5. Since I belong to a local nursery's garden club, I received a free plant for my birthday.  When I picked up the plant, I also bought three planters (on sale).  I spent enough money to qualify for a free bag of compost.  I'm sure they made money on that transaction, but I feel like I came out ahead, too.
  6. Yes, my birthday is this month.  Let's just say I don't qualify for Social Security.  Yet.
  7. I bought three planters because there were three of a kind but in two different sizes, and I did not want to take one from its sisters or leave one behind.  Silly.
  8. I love my new freezer.  Latest thing to be frozen:  basil in olive oil, following these instructions.
  9. Yes, the rabbits ate my basil.  Fortunately, my daughter has plenty.
  10. If I get more basil from her, I could make frozen pesto. 
Happy birthday to me!
The three sisters

Saturday, October 02, 2010

Finally feels like fall

Although many parts of the country are getting inundated with too much rain, we are still limping along here with a quarter-inch here and a quarter-inch there.  At least the temperatures have dropped.  In fact, there is a threat of frost tonight.  I'm pretty much done with gardening for the year, although I will throw a sheet over the peppers and one tomato plant, to see if I can keep them going a bit longer.  Oh, and I'll bring in my basil starts and the big herb pot.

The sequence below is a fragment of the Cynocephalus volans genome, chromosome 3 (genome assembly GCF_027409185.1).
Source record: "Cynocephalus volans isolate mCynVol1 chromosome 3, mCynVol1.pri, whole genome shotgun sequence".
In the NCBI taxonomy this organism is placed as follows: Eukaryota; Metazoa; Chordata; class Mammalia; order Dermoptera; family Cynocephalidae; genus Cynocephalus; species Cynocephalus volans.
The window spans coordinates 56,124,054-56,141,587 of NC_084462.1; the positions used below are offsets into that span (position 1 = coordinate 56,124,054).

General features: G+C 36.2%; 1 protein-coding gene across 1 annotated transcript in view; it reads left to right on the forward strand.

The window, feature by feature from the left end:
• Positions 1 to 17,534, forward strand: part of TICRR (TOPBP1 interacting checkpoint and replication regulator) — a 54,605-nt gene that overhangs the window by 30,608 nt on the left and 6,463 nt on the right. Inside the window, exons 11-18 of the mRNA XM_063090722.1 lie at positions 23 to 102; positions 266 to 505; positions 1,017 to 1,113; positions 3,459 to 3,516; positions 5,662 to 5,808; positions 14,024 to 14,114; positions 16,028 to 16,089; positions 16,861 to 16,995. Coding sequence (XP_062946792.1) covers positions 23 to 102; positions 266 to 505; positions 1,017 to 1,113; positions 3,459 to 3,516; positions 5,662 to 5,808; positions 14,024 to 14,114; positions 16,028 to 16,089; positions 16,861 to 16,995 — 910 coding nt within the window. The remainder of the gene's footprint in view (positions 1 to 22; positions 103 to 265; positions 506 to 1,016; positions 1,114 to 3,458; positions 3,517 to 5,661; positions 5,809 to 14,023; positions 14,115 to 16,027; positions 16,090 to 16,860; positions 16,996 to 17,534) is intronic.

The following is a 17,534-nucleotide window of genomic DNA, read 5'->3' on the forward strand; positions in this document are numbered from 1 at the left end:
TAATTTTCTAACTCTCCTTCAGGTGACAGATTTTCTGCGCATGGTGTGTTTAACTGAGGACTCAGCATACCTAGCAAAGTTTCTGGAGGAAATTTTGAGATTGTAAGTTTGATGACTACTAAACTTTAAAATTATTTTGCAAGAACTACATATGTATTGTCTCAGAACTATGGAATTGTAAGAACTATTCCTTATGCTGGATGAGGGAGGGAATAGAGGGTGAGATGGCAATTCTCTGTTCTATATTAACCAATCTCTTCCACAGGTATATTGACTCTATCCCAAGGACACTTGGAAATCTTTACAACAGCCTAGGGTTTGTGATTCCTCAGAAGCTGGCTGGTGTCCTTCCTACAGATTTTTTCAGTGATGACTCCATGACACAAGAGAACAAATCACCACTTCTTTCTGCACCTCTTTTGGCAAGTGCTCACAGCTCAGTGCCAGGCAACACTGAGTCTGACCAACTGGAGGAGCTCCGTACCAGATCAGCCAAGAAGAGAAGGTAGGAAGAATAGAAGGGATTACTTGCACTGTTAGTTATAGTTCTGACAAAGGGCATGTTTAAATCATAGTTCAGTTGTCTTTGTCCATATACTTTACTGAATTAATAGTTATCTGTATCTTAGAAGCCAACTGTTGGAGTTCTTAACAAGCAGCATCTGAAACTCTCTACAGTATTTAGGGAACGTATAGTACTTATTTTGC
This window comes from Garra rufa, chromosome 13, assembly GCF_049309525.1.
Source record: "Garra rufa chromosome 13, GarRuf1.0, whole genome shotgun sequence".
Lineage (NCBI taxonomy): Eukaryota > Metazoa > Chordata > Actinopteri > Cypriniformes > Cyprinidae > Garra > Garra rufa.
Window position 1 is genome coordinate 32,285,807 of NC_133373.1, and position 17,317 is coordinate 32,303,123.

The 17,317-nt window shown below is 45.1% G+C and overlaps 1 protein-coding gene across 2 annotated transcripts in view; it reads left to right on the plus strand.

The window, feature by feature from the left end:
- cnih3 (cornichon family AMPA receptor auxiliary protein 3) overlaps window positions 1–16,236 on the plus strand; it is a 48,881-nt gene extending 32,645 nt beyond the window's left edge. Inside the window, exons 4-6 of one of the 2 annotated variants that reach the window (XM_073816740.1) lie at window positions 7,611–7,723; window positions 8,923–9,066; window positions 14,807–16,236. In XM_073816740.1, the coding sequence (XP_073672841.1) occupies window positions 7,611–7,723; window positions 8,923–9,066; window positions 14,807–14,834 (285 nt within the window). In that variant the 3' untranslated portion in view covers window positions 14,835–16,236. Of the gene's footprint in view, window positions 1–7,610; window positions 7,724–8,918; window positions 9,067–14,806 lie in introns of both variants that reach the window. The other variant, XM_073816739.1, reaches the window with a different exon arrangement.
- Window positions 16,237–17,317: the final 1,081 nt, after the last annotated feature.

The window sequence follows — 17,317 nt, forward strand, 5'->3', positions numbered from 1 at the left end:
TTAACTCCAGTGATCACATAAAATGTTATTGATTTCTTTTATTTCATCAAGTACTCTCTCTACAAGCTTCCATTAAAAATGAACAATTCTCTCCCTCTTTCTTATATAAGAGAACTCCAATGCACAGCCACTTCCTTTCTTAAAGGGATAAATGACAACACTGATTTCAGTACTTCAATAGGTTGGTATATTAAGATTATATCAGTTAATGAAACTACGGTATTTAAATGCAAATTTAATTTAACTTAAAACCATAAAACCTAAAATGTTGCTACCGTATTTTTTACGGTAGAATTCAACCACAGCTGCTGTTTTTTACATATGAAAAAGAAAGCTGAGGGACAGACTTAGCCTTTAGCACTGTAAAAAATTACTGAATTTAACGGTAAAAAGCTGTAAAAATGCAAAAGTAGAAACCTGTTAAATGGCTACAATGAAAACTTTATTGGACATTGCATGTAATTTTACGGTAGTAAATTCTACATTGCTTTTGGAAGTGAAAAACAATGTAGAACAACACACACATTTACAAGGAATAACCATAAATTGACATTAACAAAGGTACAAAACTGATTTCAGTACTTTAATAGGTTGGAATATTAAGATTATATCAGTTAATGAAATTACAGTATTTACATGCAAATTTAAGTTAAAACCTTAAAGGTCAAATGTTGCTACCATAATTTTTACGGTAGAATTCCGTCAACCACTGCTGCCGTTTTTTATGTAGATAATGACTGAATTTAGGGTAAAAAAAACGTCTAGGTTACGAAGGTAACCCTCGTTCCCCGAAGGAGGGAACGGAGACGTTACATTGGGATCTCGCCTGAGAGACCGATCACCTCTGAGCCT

For the past couple of years, I have been trying to lure bluebirds to my backyard habitat.  They stop by for a visit, but do not stay, so others - sparrows, goldfinch - use the neglected bluebird house in their stead.  Recently, the yard has been a flutter with all kinds of birds, especially young robins who flock to the pokeweed.  And BLUEBIRDS.  In fact, here is evidence that they are not totally repelled by the bluebird house.

Sorry for the crappy picture.  I had to take it from inside, through glass, and this is the zoomiest I could get.  Prior to this photo op, there were many, better ones, as the bluebirds were hanging around the shepherd's hook not ten feet from where I sat.  But as soon as I fetched the Sony, they became camera shy.  Maybe they will remember the house and return next spring.

Today is a chili and corn bread kind of day.  The chili is on the stove; the corn bread is in the queue.